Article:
However, the senior administration officials said the president is
not interested in mere 'behavior modification,' suggesting that even
if Hussein were to agree to allow UN inspectors into his country, it
might not be enough to satisfy the administration (Chicago Tribune,
February 14, 2002).

Following the State of the Union Address, the US resumed its
extensive support for the Iraqi opposition group, the London-based
Iraq National Congress. This despite the fact that INC lost
credibility among major Iraqi opposition forces (Kurds in the North
and Shiites in the South) after orchestrating an ill-fated uprising
in northern Iraq in 1995 (which was abandoned by the CIA on US
government order), and despite INC's head's financially scandalous
past (conviction in a Jordanian court 10 years ago for embezzling
money from depositors as well as being faulted by the State
Department last December for failing to account for half of a $4
million disbursement in US funding to his group) (The Guardian,
February 22, 2002).

Iraq's main Kurdish parties, key local allies in any US attempt to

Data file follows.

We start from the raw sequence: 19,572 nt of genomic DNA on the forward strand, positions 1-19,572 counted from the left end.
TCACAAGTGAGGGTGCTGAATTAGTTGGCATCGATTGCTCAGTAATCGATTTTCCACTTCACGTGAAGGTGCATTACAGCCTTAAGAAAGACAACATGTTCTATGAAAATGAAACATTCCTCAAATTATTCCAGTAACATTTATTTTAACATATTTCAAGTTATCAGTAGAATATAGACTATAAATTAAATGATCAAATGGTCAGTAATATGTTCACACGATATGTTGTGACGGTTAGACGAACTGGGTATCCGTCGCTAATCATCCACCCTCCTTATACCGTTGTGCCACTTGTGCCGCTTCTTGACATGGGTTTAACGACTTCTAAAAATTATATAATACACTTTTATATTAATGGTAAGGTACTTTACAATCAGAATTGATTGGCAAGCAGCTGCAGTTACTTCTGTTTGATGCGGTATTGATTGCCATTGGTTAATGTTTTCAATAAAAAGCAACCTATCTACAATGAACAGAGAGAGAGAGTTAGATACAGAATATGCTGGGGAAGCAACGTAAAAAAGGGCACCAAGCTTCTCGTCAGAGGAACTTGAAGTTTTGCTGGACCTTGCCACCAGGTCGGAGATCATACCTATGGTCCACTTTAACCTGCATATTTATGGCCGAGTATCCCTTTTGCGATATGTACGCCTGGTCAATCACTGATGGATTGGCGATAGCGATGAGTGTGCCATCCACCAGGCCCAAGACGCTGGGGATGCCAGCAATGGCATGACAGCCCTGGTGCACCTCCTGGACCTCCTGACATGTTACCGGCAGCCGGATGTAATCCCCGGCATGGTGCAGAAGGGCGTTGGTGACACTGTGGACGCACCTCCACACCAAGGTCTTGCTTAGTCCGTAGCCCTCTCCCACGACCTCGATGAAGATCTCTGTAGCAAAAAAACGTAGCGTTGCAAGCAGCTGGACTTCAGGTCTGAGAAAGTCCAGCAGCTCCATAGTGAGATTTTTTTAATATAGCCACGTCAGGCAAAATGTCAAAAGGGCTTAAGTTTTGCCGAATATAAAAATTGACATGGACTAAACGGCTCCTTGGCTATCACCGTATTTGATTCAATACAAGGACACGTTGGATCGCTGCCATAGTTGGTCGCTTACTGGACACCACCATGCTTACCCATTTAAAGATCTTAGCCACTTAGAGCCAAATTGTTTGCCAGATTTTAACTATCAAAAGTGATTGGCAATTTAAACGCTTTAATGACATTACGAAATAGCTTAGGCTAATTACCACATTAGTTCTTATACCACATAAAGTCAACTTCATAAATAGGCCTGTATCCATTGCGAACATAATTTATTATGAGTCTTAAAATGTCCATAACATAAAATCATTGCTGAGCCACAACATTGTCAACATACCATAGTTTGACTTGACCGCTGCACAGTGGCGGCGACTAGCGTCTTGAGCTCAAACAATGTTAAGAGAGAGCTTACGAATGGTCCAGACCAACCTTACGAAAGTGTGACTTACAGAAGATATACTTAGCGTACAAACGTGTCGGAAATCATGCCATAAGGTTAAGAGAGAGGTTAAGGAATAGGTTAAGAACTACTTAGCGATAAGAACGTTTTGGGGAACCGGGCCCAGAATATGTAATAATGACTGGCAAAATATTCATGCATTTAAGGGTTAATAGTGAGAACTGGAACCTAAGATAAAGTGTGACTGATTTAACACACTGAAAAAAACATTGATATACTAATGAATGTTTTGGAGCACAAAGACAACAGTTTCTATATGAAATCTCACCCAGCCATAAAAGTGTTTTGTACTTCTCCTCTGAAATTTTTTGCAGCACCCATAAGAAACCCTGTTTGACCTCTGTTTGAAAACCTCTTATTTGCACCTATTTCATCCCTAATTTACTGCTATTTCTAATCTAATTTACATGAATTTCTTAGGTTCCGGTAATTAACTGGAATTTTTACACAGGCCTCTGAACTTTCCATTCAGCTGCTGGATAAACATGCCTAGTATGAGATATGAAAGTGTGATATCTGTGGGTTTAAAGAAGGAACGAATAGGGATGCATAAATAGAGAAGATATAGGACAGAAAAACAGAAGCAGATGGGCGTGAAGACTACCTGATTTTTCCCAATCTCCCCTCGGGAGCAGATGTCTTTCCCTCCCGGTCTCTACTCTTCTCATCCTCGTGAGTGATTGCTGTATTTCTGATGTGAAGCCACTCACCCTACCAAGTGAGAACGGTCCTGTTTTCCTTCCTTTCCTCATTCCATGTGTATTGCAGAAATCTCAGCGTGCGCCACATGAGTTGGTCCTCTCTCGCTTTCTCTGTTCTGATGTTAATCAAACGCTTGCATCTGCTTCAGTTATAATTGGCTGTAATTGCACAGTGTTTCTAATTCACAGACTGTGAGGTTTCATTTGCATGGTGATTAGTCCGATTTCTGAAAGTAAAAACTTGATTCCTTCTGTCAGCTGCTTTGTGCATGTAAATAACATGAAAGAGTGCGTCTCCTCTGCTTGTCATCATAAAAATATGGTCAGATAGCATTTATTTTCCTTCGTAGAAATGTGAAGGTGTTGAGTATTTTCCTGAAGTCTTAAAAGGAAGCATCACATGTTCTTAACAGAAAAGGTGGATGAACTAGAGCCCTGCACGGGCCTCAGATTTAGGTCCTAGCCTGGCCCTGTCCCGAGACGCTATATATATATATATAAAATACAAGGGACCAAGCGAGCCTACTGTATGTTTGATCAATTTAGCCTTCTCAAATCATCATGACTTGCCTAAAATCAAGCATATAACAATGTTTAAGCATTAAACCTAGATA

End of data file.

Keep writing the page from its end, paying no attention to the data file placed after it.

unseat President Saddam Hussein, have voiced misgivings about taking
part in a military action against the Baghdad government. Saddam
bombed Kurdish villages with poison gas in 1988, but Kurdish leaders
fear that an American military campaign could fail, and Saddam could
take revenge on the Kurds. Massoud Barzani, leader of the Kurdish
Democratic Party, said: "We will not be ordered by American or any
others. We will not be a bargaining chip or tool of pressure to be
used against Iraq"  (Daily Telegraph, London, February 15, 2002).

In an interview with The Christian Science Monitor, Ayatollah
Mohammad Bakr Al-Hakkim, the leader of the Iran-based Supreme Council
of the Islamic Revolution in Iraq (SCIRI) said, "he does not want
Washington's help." Hakkim, the commander of the 10,000-strong Badr
Brigade militia which has been fighting with the Iraqi regime for 22
years, told the newspaper that, "The 'Afghan model' of backing proxy
forces, as the US did against the Taliban, does not apply to Iraq?
such plans are very far-fetched and a bad idea." (,
February 19, 2002)

The Former Iraqi army chief of staff General Nizar Khazraji has been
picked by the United States to run Iraq after the overthrow of
President Saddam Hussein. The prestigious London-based Arabic
newspaper Al-Hayat quoted Iraqi opposition sources in Damascus that
Khazraji, who lives in exile in Denmark, "is the favored candidate"
among 62 ex-officers earmarked by Washington as potential leaders.
(French News Agency, February 11, 2002) Khazraji was in charge of
Iraq's bloody campaign against the Kurds in the North of Iraq between